November 21, 2010

From a Supplyline: 2

Filed under: supplyline — Tags: , — admin @ 1:34 pm

I keep my general’s army supplied with food, weapons and other items wherever they go. This isn’t an easy task, our army can cover up to 10 miles a day when they are travelling on our Roman roads and at the end of the day they are tired, hungry and have little tolerance for any breakdown in their supply lines.

I use several modes of road transport in my supply line. The first is the soldiers themselves, they are responsible for their immediate food ration and depending on the circumstances they may be carrying enough grain and other food to last them 3 days together with enough water to last them each a day and a night.

Circumstances in the field can be extreme to say the least, the climate and terrain we are travelling in may substantially alter the design of the supply line and seasonal changes in weather patterns will alter the quantity of food and water we need.

Other modes of road transport available to me are pack mules and oxen teams. Both of these are capable of carrying much larger loads than individual soldiers, and in all truth they have greatly contributed to the success of many of our campaigns. Probably like your transportation assets they come with their own challenges, the biggest of these is their speed, or rather their lack of it when compared to the soldiers.

Roughly speaking the oxen teams can only travel at one quarter of the speed of the contubernium, although that differential is reduced if the soldiers are using pack mule teams to carry their tents and weapons.

A second challenge for us is maintaining these assets. They have their own needs for food and water and can also break down and need replacing.

When I first started to work in supply line the speed differential greatly puzzled me, how could we possibly keep the army adequately supplied when an army cover perhaps 10 miles a day when they are marching and the baggage team could only cover around 3 miles? Surely a recipe for disaster?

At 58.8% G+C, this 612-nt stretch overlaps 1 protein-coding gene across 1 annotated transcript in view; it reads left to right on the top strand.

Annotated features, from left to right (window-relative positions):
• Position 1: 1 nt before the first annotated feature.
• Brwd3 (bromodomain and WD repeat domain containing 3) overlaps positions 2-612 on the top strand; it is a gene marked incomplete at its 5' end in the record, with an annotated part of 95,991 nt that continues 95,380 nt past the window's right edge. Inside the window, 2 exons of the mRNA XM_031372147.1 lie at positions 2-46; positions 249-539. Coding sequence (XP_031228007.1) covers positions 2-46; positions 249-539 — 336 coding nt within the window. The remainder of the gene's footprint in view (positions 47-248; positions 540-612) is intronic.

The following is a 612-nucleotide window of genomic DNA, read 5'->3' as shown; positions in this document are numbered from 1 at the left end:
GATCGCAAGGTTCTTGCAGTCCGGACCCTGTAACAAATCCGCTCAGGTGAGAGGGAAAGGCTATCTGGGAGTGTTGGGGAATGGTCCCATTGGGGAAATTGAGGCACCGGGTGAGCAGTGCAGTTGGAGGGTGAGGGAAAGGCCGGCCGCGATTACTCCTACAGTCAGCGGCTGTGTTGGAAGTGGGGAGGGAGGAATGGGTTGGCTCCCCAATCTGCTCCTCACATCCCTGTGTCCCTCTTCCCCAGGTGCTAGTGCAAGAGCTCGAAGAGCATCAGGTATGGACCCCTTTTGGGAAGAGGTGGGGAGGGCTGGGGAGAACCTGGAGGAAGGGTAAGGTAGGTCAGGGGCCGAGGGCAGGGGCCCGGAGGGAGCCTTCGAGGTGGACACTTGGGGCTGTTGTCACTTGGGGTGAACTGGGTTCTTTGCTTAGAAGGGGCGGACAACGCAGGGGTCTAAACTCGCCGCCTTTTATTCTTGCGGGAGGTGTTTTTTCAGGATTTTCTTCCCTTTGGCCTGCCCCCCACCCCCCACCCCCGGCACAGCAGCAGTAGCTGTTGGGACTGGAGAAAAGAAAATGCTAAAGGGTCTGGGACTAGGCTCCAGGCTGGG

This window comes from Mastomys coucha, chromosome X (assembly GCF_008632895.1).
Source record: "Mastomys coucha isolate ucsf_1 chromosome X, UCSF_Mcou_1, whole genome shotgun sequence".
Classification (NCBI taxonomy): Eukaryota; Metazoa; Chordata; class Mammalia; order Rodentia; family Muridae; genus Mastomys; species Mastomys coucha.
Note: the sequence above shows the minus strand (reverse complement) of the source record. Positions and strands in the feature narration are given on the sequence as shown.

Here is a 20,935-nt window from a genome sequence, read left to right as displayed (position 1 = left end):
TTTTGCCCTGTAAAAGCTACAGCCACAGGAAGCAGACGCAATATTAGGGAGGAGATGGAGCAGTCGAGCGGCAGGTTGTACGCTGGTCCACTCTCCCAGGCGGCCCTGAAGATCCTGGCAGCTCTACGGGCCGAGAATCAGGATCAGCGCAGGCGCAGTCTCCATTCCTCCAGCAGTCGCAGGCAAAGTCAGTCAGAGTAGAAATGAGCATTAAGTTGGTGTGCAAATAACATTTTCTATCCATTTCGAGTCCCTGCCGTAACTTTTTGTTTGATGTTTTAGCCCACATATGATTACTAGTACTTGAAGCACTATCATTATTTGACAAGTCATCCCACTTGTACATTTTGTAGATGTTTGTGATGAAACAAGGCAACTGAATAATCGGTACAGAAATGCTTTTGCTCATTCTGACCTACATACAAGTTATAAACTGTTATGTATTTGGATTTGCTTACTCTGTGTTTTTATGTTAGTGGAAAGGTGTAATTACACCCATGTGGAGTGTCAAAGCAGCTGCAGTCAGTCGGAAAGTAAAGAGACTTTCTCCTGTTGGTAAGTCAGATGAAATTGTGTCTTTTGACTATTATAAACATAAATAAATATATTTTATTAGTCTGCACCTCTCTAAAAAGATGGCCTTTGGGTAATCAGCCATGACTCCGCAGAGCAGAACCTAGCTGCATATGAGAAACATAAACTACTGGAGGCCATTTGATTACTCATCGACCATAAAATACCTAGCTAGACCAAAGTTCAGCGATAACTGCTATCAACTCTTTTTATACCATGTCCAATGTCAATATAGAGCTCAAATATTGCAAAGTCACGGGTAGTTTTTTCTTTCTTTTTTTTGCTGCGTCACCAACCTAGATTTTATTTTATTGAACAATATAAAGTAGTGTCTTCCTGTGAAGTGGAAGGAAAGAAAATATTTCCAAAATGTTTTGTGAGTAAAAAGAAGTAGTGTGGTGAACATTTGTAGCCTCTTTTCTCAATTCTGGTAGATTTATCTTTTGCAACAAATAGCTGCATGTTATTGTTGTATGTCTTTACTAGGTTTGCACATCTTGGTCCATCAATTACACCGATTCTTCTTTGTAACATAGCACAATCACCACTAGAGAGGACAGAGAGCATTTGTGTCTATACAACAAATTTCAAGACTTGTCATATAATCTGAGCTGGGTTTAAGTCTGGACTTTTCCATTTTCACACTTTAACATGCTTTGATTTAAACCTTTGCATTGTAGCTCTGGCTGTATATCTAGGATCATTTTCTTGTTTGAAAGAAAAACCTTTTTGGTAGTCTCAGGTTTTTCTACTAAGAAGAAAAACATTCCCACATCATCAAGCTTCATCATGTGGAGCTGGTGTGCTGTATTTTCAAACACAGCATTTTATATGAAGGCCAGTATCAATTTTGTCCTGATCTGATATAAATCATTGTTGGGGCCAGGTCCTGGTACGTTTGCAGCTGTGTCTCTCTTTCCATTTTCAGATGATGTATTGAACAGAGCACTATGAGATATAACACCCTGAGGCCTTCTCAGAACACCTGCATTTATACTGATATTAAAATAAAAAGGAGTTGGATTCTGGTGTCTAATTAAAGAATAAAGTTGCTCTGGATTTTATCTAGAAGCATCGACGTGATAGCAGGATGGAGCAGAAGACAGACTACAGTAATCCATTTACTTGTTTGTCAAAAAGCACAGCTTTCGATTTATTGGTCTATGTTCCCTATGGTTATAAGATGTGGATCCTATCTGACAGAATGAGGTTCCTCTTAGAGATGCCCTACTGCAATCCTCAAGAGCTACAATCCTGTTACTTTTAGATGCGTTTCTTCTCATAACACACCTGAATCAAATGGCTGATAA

Disaster isn’t allowed, it would be the death of me, literally! The answer to running a successful supply line lies in making detailed plans and executing them well and on a timely basis.

I would expect in the decades and centuries to come that these principles will continue to hold good. Those of you reading this journal in some future age will be able to judge the accuracy of my statement, and you may, as you read on, find other similarities between my supply line and yours. I’d certainly like to believe so.

November 15, 2010

Distribution Centre Operations Start-up: 1

Filed under: supplyline — Tags: , , , , — admin @ 11:31 pm

Starting up a distribution centre operation is always a challenge, always exciting, having done a few of them in both new and existing buildings I can tell you there’s nothing like experience to get you through those start-up challenges and successfully through your operating ramp-up.

Managing your start-up using project methodology and rigour is time-consuming and can at times be tedious, but it’s a good investment.

To get going, appoint a project manager, form the start-up team and establish a steering committee. The project manager and the team should agree a project charter with your executives and once this is done the team can write a detailed project plan using the charter and their own expertise to guide them. Expect your project manager to establish regular meetings to update and get feedback from the team, the steering committee and other stakeholders.

Recognise that communications and change management must be high on the team’s agenda. These aren’t exclusively for the team to look after though, everyone I’ve already mentioned should play their role.